Best Thermal Scopes for Coyote Hunting

Thermal scopes are amazing tools to have in your optical toolbox -- especially for tackling nocturnal predators like coyotes. We break down some of the best thermal scopes for coyote hunting to help you separate the wheat from the chaff.
Michael Crites

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Disclosure: Products are selected by our editors. We may earn a commission on purchases from a link. How we select gear.

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If you want to put down a lot of coyotes, you have to do it at night. To do that, you need the best thermal scope you can get. It is not uncommon to put shots on coyotes at over 100 yards, so a good thermal scope is a must if you want to make consistent shots.

In this article, we will go over everything you need to know about thermal scopes and show you a few of our favorite products.

In this Article:

Thermal Coyote Scope Comparision

Below is my list of the best thermal coyote scopes for 2022. I list the best choices in terms of value, performance, design, and cost.
 
Click on the name to head to the product page, read reviews and check prices or skip ahead to the list of scopes.
NameSelectionMagnification, ZoomPrice
ATN Thor LTMost Affordable3 - 6x$900+
Pulsar Trail 2 LRF XP50 Most Advanced Features2x, 8x$5,000+
ATN Thor 4 1-10xBest Value1 -10x$3,000+
Trijicon REAP-IRHighest Quality Image1.75x, 8x$7,999
AGM Varmint LRFMost Compact2.5x, 8x$3,250+
AGM Global Vision RattlerMost Versatile1.5x, 8x$1,750+
Pulsar ThermionLongest Detection Range5.5 - 22x, 8x$3,750+
Burris BTS 50Also Great3.3 - 13.2x, 2x - 4x$3,000+
Steiner eOptics NighthunterAlso Great2x, 8x$5,000+

Why listen to us?

Why should you listen to me, though? Well, I have done plenty of coyote hunting and hours of research into the technical aspects of these scopes. I know how confusing it can be to put two scopes against each other and not really understand the difference between them before purchasing.

Based on my own experience and research, I will do my best to ensure that is not the case for you.

Thermal Coyote Scope Reviews

1. ATN Thor LT

Sale
ATN Thor LT Thermal Rifle Scope w/10+hrs Battery & Ultra-Low Power Consumption
  • Affordable price for a quality thermal scope is possible. We are breaking the price barrier and...
  • Advanced heat detection sensors allow you to see in total darkness, through dense fog, smoke and...
  • Enjoy traditional design: 30mm tube scope made of hardened aluminum alloy, recoil resistant to...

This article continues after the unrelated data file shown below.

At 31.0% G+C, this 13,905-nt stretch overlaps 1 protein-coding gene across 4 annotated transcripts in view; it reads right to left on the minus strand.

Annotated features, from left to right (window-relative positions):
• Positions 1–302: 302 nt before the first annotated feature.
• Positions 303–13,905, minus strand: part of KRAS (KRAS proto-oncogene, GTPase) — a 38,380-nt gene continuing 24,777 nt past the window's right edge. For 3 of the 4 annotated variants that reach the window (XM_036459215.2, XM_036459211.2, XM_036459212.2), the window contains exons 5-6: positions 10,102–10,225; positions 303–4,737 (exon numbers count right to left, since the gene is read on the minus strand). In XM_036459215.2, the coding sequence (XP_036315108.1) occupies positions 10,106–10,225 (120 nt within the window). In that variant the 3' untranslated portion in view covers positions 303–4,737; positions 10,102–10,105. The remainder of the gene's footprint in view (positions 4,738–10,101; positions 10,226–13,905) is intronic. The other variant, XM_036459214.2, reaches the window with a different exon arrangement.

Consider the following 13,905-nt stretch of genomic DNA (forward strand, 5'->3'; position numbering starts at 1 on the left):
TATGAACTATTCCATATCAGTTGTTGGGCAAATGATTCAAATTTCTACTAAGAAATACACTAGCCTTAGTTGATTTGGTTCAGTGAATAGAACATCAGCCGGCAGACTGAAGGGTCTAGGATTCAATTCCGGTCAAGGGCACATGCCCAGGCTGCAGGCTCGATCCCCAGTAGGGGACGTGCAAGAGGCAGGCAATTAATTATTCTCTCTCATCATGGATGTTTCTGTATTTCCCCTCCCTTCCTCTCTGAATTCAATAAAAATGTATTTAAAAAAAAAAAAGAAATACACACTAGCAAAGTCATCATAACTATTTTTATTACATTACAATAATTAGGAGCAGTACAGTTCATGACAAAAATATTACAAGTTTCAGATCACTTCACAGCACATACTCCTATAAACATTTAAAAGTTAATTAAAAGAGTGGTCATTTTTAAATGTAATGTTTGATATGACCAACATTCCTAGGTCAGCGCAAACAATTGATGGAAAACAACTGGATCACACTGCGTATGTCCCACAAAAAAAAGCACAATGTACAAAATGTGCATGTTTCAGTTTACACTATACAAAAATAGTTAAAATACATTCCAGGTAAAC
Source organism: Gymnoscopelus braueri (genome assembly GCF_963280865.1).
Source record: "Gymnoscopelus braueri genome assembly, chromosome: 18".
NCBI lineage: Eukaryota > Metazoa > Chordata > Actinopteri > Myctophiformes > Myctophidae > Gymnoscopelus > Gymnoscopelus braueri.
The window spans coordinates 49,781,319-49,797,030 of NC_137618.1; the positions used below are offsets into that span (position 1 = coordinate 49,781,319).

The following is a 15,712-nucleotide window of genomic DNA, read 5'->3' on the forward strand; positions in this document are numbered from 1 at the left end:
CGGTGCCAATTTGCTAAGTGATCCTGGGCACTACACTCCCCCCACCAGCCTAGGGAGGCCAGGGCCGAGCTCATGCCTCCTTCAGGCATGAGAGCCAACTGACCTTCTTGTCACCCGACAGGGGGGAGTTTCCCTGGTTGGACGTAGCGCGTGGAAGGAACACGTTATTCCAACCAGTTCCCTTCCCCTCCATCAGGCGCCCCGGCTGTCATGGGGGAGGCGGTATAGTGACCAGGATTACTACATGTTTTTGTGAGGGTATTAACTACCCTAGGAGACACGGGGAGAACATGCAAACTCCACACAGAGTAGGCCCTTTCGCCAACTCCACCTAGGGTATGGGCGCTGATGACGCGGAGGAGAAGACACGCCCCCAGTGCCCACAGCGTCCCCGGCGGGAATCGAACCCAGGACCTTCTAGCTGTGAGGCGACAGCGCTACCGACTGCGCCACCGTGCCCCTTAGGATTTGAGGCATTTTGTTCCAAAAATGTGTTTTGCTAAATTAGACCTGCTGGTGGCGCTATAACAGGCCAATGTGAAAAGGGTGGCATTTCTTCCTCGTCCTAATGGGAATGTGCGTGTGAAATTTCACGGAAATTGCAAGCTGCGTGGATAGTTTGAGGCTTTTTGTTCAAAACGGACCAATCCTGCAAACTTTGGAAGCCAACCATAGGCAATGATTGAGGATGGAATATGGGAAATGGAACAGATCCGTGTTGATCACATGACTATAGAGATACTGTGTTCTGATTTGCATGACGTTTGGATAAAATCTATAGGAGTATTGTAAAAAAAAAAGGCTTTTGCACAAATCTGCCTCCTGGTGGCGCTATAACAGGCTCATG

ATN is known for making great thermal scopes that are comparatively affordable after looking at the competition. The ATN Thor LT 160 is great for hunters who want an affordable thermal scope that is still high-quality.
 
This is one of the most affordable thermal scopes and costs around $1000 and weighs just 1.4 pounds.
 
It has a low sensor resolution of 160 x 120 with a 17-micron pixel pitch, but this scope can still put its image into a 1280 x 720 HD display. Even with its crisp 60 Hz refresh rate, this scope still gets 10+ hours of battery life, which is higher than most thermal scopes on the market. That is especially impressive for a cheap thermal scope.
 
You can get this scope in 320 x 240 resolution as well, and with higher magnification power. Either way, an ATN scope is an affordable way to get the job done.
NameATN Thor 4 640
Price$900 - $1100
Sensor Resolution160 x 120 p
Refresh Rate17 Microns, 60 Hz
Magnification, digital zoom3 - 6x
Weight1.4 lbs
Battery Life10+ Hours

2. Pulsar Trail 2 LRF XP50

The Pulsar Trail 2 LRF is a serious thermal riflescope for a serious hunter. This high-quality scope also has a comfortable eyepiece to keep light from shining on your face. You will also get a high-quality image out of this thermal scope. It has a 640 x 480 thermal image with a 17-micron pixel pitch and a 50 Hz refresh rate.
 
The base-level magnification of this scope is 2x, and it is not adjustable. Although you can also use the adjustable 8x digital zoom, which works well with the high-resolution image. This scope is slightly larger than most on this list and weighs 1.76 pounds. Although with that added weight, it also has a longer battery life of 8+ hours from one battery. The batteries also quick connect, so you can switch them in and out if needed.